I've been baking up a storm, now that I have time, and decided to get a little creative. I did spend too much time on pinterest while I was studying for the final exam :P but at least that time was well spent (maybe?). Here are some cookie sculptures to get you in that christmas spirit :)

Happy happy holidays and I hope your Christmas is filled with warmth, laughter and lots of hot chocolate xoxo

Chocolate Cookie Pine Cones

1 1/4 cup flour
1/2 cup cocoa powder
1 tsp baking powder
1/2 tsp cinnamon
1/8 tsp salt
1 stick unsalted butter, softened
1 cup white sugar
1 egg
1 tsp vanilla

3 Candy canes
1 cup powdered sugar
1/4 cup creamy peanut butter
1/4 cup nutella
1 tbsp butter, softened

  1. In a medium bowl, mix dry ingredients (flour, cocoa, baking powder, cinnamon, salt). Beat butter and sugar until fluffy, then beat in the egg and vanilla. Mix the butter mix and dry ingredients together until it forms a soft dough. Roll between 2 sheets of wax paper to 1/4 inch and refrigerate it for at least 2 hrs
  2. Preheat oven to 360F, roll the chilled dough thinner to 1/4". Make a grid to make 1/2x1/2" squares. Lay them out on a lined baking tray. Doesn't have to be that spread apart because they won't expand much
  3. Bake for 6-9 mins and let cool. They will harden as they cool.
  4. Mix the "glue": powdered sugar and peanut butter, Nutella and butter together and refrigerate for about 10 minutes
  5. Cut candy cane to about 3" tall. Put the glue all over it and stick on the cookies. It helps to create a base on the bottom so it stands and then scoop more glue and add the cookies. Add them more upright as you go along the "spine". You can cut the cookies smaller as you go to the top too. 
  6. Dust with powdered sugar!

11 December 2014

Macarons au chocolat et à la crème de Marrons {chocolate macarons + chestnut cream}

Oh look at me being all fancehhh. Who am I kidding? I learned French for 7 years and I still can't speak a lick of it, so I guess that makes me kind of useless :(. Although, I can say "I would like some fries" so I will be able to navigate at least in McDonald's in Paris ("ze fries, plz").  But!! I do make mean macarons and this super freaking deliciously creamy chestnut puree.  If this doesn't scream christmas, I don't know what does.

Bahhh, I can't wait for winter break already. My body is currently in lecture, but my mind has checked out a long time ago. Probably since thanksgiving, which is no bueno because I have 3 exams and a paper to look forward to until the sweet escape of Christmas and.. GIFTS!! The only thing that is worth getting this year is this Individual ice cream maker. It is almost like having ice cream on demand. Unless you can train your bf to do this, although this never happens, but I'm working on it (and he's not going to be happy reading this hahahaha).

Chocolate Macarons with Chestnut Cream

Chocolate Macarons
1/2 cup almond flour
1 cup powdered sugar
4 tbsp unsweetened cocoa powder
2 egg whites (aged 2 days in room temperature)
5 tbsp granulated sugar
pinch of cream of tartar

Chestnut Cream
1 cup heavy cream
200g roasted chestnut (I buy these in Asian supermarkets, roasted, shelled and ready to eat)
1.5 tbsp packed brown sugar
1 tbsp honey
1/2 tbsp vanilla
pinch of salt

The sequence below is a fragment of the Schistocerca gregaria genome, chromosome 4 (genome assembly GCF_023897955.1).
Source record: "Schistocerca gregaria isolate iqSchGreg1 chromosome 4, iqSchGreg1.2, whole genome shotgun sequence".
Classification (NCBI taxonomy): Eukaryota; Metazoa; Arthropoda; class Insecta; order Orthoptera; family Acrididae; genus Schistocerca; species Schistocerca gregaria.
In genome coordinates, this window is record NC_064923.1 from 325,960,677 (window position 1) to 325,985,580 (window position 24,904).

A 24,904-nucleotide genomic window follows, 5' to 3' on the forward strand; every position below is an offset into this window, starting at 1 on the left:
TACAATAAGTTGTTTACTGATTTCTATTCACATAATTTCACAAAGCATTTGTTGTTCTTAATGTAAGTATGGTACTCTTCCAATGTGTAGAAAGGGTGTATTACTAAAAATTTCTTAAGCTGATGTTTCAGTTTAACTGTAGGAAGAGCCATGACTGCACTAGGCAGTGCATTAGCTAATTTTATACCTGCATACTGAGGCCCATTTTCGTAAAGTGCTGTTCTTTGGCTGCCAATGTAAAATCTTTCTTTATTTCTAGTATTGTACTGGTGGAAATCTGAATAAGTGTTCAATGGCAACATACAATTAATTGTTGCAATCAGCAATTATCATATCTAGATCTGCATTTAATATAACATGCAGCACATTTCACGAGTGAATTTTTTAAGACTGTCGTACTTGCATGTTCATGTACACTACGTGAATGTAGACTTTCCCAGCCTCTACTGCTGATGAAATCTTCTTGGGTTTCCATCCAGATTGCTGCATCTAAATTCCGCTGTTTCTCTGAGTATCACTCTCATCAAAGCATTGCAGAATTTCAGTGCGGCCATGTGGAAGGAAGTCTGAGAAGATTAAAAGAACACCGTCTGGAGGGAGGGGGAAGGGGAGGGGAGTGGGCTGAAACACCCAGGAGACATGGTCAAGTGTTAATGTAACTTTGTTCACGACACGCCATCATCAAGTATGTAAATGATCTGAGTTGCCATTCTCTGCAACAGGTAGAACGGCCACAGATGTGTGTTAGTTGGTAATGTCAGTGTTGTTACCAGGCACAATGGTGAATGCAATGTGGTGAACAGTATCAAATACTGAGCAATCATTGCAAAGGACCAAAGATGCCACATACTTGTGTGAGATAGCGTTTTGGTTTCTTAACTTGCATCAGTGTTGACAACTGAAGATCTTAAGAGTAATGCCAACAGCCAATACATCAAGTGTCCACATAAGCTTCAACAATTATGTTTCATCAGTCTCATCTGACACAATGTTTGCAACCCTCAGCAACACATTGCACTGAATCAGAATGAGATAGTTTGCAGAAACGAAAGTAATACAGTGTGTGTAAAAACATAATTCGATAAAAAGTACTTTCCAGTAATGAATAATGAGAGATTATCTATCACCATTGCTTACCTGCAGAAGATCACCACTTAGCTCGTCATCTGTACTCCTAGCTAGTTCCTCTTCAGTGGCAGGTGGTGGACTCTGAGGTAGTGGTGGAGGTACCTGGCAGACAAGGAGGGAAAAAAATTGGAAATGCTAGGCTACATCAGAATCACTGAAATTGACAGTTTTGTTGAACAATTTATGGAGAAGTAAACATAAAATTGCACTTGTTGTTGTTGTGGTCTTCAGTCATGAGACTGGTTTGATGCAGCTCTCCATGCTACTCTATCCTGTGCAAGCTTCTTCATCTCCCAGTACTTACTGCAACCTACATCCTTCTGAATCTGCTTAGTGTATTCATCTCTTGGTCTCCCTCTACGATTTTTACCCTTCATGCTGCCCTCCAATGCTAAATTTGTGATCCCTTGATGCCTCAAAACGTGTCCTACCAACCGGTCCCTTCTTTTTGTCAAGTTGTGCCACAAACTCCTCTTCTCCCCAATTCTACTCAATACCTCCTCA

1/2 tbsp cornstarch (if necessary)

Chestnut filling
  1. In a small pot, add all the ingredients except cornstarch and simmer on low for about 30 minutes, while stirring it from time to time to prevent burning. The cream will become quite thick and a layer will form on the top, but you can just stir that back in.
  2. Using an immersion blender, blend the paste until smooth, keep heating and stirring vigorously now until you reach desired consistency. It should be very thick, almost like the consistency of mashed potatoes (but not quite there). If not, add cornstarch.
  3. Let it cool and then transfer into a pastry bag and refrigerate. It will become more thick as it cools too. You will only need about 1/2 of the cream but this is SO delicious on toast

Detailed macaron making here
Chocolate Macaron Shells
  1. Prepare at least 2 baking trays lined with parchment paper or silicone and a pastry bag with a 1/2" tip 
  2. Pulse almond flour, powdered sugar and cocoa powder in a food processor until mixed and airy. Set aside.
  3. Whip egg whites on low speed until frothy looking and gradually add the granulated sugar on medium until soft peaks form. Add a pinch of cream of tartar and continue to whip on high speed just until the peaks are stiff and does not deflate/wilt under gravity when you hold it upright
  4. Add half of the dry mix and gently fold into the egg whites with a spatula. Once half incorporated, dump the rest of the dry ingredients and fold. Start to squish the batter on the sides of the bowl to squeeze out the air. You can be very rough with the batter now. Mix for about 50 turns or until a drizzle from your spatula disappears into the batter 
  5. Transfer batter into pastry bag and pipe out circles to your desired size. Rap the baking trays onto the counter to allow bubbles to pop from the batter. You can use a toothpick to pop the ones that didn't rise to the surface. Allow to dry for at least 1 hour or until the batter is dry to touch (timing depends on the weather)
  6. Preheat oven to 310F. Bake dried shell batter for 15-17 mins. I usually er to 16-17mins so that I don't get soggy shells. 
  7. Pipe filling onto cooled shells, sandwich and PUT IT IN THE FRIDGE in an airtight container. Literally, don't eat them on the first day. They don't taste as marvelous. These chocolate macarons especially taste so so so amazing when the chestnut cream has softened the macaron shells and imparted some flavor onto the shells.